Admit it, everyone wants to know their score. During the admission cycle students and families become obsessed with standardized testing scores, in particular the SAT score. “What score do I need to get into Duke?” “My daughter needs a better math score for Chapel Hill.” “I’m freaking out about my SAT score?” These are common questions and comments often heard during the application process.
In most admission offices of selective colleges and universities, the SAT ranks only second to the high school transcript. At selective schools across the united states, the average SAT math and verbal scores are well above 650 respectively. Dartmouth College and Columbia University boast an average verbal SAT score of approximately 730 and an average math score of approximately 735. Test scores are critical for college admission. Yet, colleges are looking beyond the SAT to gather their data for admission. Crisp Consulting + Coaching would like to offer the following test strategies for college admission.
Test Policy. Research the test policy and requirements of your best-fitting schools. Many schools such as MIT and Princeton University will require at least two SAT Subject Tests in addition to the SAT or the ACT. These subject-specific tests which are much broader in scope than the AP exams are indicators of academic progress and potential. A strong score on the SAT Subject Tests of 700 or greater will be a favorable indicator in selective school admission.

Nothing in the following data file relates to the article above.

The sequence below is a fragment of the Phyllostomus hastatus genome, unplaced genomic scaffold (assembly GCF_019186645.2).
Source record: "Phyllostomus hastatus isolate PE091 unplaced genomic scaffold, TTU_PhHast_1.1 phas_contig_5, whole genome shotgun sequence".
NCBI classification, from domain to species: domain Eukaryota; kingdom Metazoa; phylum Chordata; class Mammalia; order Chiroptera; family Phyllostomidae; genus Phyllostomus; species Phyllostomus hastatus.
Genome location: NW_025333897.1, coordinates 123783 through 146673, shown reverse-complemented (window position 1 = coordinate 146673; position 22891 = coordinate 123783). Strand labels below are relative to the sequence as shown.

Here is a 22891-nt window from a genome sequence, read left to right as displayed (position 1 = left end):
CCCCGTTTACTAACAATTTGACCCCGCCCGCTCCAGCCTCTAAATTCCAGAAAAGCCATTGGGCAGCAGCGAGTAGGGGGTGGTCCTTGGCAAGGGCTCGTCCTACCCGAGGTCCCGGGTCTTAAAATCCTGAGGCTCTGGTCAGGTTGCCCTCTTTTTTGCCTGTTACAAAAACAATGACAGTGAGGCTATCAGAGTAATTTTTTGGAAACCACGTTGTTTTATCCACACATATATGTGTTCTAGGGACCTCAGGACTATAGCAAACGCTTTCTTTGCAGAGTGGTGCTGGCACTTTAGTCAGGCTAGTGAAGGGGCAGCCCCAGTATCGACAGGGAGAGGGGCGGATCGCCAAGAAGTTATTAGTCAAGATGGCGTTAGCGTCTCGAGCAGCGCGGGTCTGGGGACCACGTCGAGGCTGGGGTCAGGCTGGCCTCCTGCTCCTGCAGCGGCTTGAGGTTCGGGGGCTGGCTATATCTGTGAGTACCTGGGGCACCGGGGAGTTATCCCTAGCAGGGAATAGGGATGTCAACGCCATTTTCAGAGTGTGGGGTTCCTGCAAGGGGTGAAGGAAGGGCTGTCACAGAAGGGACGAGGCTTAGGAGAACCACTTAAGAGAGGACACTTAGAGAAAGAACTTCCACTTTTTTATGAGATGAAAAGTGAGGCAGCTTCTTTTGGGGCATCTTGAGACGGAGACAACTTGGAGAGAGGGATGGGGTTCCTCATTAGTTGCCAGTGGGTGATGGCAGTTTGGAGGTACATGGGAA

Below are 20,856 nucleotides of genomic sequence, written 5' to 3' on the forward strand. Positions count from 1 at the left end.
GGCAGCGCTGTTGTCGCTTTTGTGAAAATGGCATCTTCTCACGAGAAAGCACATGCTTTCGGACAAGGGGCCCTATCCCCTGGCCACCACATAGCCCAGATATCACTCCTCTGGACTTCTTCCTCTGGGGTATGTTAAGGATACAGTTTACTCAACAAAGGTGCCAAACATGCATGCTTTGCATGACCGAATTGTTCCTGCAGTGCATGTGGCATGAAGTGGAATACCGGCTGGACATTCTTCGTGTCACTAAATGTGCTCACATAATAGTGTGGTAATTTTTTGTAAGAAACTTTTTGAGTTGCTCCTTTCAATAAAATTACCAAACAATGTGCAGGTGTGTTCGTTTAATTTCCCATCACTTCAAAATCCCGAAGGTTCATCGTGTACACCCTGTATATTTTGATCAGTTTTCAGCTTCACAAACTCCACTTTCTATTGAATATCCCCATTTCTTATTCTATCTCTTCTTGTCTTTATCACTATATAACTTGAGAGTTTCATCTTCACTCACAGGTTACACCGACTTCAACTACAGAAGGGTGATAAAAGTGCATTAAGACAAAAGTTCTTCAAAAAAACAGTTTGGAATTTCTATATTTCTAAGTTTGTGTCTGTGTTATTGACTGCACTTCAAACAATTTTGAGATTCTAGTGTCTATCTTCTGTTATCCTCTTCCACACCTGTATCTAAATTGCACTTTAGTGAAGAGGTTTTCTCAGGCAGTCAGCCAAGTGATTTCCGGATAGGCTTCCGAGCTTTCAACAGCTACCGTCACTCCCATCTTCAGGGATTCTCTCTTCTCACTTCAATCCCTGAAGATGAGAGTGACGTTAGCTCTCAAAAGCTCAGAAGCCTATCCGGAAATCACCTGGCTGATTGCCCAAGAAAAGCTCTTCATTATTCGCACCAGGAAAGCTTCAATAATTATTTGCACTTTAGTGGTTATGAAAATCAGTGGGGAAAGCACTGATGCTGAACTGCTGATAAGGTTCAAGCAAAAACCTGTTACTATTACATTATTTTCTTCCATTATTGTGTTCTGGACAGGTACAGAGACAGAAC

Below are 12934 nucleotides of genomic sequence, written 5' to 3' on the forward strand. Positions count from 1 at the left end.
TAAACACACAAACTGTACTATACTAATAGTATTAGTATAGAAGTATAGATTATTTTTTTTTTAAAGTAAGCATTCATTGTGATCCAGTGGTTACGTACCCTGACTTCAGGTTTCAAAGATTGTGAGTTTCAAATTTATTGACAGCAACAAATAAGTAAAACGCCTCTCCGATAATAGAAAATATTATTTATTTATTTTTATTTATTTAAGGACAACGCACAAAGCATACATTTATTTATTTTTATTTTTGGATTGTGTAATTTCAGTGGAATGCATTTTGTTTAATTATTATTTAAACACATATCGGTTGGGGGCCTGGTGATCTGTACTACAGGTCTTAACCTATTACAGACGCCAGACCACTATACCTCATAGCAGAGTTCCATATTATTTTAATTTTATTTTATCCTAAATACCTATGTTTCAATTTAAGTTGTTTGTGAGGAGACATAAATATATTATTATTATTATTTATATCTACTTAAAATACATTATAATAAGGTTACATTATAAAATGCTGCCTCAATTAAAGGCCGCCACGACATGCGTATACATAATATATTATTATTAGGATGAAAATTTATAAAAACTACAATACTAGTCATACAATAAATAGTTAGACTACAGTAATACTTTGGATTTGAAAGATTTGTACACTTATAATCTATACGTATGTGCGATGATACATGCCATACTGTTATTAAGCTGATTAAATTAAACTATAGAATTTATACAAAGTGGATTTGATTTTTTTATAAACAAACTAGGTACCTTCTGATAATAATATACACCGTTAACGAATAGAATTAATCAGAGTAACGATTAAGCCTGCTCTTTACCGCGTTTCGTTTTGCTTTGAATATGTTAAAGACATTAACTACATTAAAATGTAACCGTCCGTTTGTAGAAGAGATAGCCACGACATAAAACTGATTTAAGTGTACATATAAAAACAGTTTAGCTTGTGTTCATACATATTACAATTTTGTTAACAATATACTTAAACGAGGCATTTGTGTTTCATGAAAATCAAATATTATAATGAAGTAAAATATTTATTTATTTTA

Test Alternative. Schools such as the University of North Carolina at Chapel Hill and the University of Pennsylvania will accept the American College Test (ACT) with Writing in lieu of the SAT and the SAT Subject Tests. Many times our students do well on the ACT with Writing because the test is less aptitude-oriented and shorter than the SAT. Equally, there is no guessing penalty on the ACT. This allows you to complete every answer as opposed to determining which questions should be left blank.
Test Optional. Wake Forest University became the first national research university to adopt a test-optional policy. With over 400 schools participating, students may select wether or not to send the SAT or ACT scores as part of the admission profile. Schools still want strong scores submitted and often additional admission material is required in lieu of the test score. Bennington College will want a writing sample that demonstrates academic prowess and critical writing skills.
In today’s landscape of college admission, the simple fact of desired a SAT score is not valid. Students will need to know the test policies and how to navigate testing policies and calendars to maximize their chances of admission.
Brian D. Crisp is an independent educational consultant with Crisp Consulting + Coaching who works with families in Asheville, Charleston, and Savannah to optimize and realize their unique educational fit and admission success. As a former professor, administrator, and teacher, Brian has the knowledge and skills to counsel families in all aspects of educational planning.